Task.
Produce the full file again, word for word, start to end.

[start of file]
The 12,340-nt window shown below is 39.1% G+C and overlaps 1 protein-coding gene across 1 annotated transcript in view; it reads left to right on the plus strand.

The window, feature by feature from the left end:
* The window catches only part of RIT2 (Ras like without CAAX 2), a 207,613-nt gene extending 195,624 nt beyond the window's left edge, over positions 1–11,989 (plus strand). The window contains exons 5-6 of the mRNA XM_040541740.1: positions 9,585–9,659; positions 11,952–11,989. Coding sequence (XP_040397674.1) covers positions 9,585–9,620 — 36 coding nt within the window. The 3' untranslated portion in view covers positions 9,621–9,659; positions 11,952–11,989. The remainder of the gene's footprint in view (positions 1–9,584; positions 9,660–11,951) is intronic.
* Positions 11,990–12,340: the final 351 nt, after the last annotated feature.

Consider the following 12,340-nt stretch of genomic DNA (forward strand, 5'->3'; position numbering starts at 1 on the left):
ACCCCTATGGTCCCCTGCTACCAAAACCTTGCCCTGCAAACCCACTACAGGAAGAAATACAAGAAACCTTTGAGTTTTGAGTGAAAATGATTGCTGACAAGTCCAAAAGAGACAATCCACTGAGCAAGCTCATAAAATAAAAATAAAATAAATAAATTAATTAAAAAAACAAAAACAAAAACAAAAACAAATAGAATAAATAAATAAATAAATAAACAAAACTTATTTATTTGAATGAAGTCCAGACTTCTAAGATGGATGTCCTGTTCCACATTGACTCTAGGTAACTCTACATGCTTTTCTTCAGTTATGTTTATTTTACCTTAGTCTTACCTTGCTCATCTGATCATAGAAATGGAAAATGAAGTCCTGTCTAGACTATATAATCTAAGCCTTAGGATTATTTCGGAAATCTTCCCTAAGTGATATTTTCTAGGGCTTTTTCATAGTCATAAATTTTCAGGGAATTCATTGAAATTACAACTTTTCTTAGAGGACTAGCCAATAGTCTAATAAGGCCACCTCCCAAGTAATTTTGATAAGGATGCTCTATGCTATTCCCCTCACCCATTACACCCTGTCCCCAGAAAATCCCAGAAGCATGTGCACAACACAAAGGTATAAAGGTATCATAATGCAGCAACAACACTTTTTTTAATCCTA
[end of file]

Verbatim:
The 12,340-nt window shown below is 39.1% G+C and overlaps 1 protein-coding gene across 1 annotated transcript in view; it reads left to right on the plus strand.

The window, feature by feature from the left end:
* The window catches only part of RIT2 (Ras like without CAAX 2), a 207,613-nt gene extending 195,624 nt beyond the window's left edge, over positions 1–11,989 (plus strand). The window contains exons 5-6 of the mRNA XM_040541740.1: positions 9,585–9,659; positions 11,952–11,989. Coding sequence (XP_040397674.1) covers positions 9,585–9,620 — 36 coding nt within the window. The 3' untranslated portion in view covers positions 9,621–9,659; positions 11,952–11,989. The remainder of the gene's footprint in view (positions 1–9,584; positions 9,660–11,951) is intronic.
* Positions 11,990–12,340: the final 351 nt, after the last annotated feature.

Consider the following 12,340-nt stretch of genomic DNA (forward strand, 5'->3'; position numbering starts at 1 on the left):
ACCCCTATGGTCCCCTGCTACCAAAACCTTGCCCTGCAAACCCACTACAGGAAGAAATACAAGAAACCTTTGAGTTTTGAGTGAAAATGATTGCTGACAAGTCCAAAAGAGACAATCCACTGAGCAAGCTCATAAAATAAAAATAAAATAAATAAATTAATTAAAAAAACAAAAACAAAAACAAAAACAAATAGAATAAATAAATAAATAAATAAACAAAACTTATTTATTTGAATGAAGTCCAGACTTCTAAGATGGATGTCCTGTTCCACATTGACTCTAGGTAACTCTACATGCTTTTCTTCAGTTATGTTTATTTTACCTTAGTCTTACCTTGCTCATCTGATCATAGAAATGGAAAATGAAGTCCTGTCTAGACTATATAATCTAAGCCTTAGGATTATTTCGGAAATCTTCCCTAAGTGATATTTTCTAGGGCTTTTTCATAGTCATAAATTTTCAGGGAATTCATTGAAATTACAACTTTTCTTAGAGGACTAGCCAATAGTCTAATAAGGCCACCTCCCAAGTAATTTTGATAAGGATGCTCTATGCTATTCCCCTCACCCATTACACCCTGTCCCCAGAAAATCCCAGAAGCATGTGCACAACACAAAGGTATAAAGGTATCATAATGCAGCAACAACACTTTTTTTAATCCTA